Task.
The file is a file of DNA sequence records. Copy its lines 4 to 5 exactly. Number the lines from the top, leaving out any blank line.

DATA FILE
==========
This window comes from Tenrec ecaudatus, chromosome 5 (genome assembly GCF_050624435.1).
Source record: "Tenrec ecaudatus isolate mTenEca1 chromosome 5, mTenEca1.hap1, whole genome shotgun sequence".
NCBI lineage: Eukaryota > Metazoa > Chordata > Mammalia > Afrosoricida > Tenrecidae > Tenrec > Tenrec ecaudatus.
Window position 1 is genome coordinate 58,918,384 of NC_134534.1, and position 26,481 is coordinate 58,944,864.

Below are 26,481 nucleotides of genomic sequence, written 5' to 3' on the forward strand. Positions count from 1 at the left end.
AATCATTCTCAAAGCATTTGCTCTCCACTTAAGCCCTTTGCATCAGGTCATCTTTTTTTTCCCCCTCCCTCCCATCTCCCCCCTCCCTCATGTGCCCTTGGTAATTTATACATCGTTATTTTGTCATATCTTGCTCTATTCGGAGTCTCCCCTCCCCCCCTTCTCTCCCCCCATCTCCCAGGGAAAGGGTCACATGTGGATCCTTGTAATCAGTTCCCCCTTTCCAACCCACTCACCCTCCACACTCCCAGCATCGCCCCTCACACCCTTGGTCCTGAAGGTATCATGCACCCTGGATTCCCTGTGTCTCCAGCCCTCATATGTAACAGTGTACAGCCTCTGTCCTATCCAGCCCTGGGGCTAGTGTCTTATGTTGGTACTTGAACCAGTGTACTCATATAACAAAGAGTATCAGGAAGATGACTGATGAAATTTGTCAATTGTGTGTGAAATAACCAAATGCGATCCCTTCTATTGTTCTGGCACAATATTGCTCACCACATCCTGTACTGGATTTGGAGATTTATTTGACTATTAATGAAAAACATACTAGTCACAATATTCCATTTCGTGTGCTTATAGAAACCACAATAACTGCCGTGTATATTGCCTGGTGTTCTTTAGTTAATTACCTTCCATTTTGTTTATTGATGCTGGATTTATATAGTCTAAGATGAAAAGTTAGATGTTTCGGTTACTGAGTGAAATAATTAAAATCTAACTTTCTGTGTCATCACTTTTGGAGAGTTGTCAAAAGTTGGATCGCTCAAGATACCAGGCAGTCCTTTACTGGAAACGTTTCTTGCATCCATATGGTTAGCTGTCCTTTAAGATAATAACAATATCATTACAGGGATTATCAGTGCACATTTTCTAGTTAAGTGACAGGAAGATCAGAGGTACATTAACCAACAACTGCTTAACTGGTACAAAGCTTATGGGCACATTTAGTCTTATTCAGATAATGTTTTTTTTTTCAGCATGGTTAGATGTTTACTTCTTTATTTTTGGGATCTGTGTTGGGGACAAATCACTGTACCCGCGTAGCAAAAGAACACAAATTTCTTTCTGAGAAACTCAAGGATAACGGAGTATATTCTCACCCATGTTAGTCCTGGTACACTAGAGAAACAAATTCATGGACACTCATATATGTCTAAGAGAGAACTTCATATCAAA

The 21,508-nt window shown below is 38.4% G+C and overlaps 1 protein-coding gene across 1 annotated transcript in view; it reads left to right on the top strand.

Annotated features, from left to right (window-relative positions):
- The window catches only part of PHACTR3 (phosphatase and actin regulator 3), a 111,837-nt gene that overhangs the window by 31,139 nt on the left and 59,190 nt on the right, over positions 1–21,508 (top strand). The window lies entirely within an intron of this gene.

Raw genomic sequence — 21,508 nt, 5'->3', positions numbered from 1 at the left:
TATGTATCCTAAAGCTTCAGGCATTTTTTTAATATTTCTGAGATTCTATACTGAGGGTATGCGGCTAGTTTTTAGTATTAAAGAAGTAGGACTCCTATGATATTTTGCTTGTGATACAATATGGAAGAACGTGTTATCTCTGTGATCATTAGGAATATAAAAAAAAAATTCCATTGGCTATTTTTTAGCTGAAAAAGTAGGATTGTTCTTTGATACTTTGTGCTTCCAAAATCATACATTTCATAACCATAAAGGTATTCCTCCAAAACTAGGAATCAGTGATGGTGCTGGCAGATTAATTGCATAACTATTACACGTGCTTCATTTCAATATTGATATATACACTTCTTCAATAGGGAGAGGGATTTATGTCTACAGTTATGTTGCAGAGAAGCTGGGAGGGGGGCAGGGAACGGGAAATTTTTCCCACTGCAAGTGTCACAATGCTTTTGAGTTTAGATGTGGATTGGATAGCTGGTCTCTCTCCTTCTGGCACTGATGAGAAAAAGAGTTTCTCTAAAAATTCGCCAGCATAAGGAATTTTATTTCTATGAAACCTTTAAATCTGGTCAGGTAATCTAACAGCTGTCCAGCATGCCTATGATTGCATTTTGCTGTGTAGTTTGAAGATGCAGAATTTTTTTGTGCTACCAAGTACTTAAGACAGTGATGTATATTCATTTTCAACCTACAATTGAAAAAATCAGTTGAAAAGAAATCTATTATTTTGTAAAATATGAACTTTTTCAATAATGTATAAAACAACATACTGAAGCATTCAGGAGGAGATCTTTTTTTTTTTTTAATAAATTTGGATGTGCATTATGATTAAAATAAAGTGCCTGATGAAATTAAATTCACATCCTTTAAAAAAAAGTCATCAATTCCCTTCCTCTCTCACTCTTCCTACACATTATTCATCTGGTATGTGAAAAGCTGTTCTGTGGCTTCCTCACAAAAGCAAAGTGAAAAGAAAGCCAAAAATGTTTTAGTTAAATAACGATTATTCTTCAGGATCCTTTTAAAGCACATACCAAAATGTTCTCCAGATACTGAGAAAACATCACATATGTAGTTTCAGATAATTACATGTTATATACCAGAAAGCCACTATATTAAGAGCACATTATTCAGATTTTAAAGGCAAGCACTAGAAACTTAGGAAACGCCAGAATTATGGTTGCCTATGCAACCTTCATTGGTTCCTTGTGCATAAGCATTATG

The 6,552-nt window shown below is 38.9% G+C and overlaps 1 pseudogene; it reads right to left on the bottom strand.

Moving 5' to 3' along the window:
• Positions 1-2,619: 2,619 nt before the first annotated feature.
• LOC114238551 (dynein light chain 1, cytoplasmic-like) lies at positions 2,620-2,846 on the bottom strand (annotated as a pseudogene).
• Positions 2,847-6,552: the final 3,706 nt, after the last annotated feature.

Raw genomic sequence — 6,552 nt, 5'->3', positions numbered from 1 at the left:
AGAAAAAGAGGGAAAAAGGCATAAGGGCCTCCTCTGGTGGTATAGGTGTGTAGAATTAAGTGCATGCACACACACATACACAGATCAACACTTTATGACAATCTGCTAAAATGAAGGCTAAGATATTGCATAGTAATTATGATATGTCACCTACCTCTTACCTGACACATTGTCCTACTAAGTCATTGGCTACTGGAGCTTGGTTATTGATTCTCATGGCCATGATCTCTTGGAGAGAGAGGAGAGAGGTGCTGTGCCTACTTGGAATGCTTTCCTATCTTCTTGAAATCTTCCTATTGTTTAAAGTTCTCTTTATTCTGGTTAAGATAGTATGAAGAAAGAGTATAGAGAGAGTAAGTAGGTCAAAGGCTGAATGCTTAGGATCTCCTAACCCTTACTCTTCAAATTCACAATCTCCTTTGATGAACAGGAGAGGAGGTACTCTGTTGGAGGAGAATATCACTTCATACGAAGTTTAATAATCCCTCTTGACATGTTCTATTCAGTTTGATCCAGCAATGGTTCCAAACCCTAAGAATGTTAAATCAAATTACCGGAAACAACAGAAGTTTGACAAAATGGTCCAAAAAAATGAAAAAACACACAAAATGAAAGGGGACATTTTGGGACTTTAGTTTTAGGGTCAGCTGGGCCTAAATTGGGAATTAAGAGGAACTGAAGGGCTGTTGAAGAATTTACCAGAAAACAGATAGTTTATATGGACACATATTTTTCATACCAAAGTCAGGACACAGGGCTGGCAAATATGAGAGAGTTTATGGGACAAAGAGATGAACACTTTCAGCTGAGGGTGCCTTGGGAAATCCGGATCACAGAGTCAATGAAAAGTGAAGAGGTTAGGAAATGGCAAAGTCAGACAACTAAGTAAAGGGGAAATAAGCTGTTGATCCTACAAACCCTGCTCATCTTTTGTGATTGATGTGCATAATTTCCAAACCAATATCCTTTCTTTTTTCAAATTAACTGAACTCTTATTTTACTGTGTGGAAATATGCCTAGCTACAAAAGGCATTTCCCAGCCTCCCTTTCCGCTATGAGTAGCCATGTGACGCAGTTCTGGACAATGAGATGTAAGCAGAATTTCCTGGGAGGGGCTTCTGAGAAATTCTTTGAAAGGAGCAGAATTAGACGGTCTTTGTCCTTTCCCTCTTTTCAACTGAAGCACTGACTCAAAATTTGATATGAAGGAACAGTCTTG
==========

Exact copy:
Window position 1 is genome coordinate 58,918,384 of NC_134534.1, and position 26,481 is coordinate 58,944,864.

Below are 26,481 nucleotides of genomic sequence, written 5' to 3' on the forward strand. Positions count from 1 at the left end.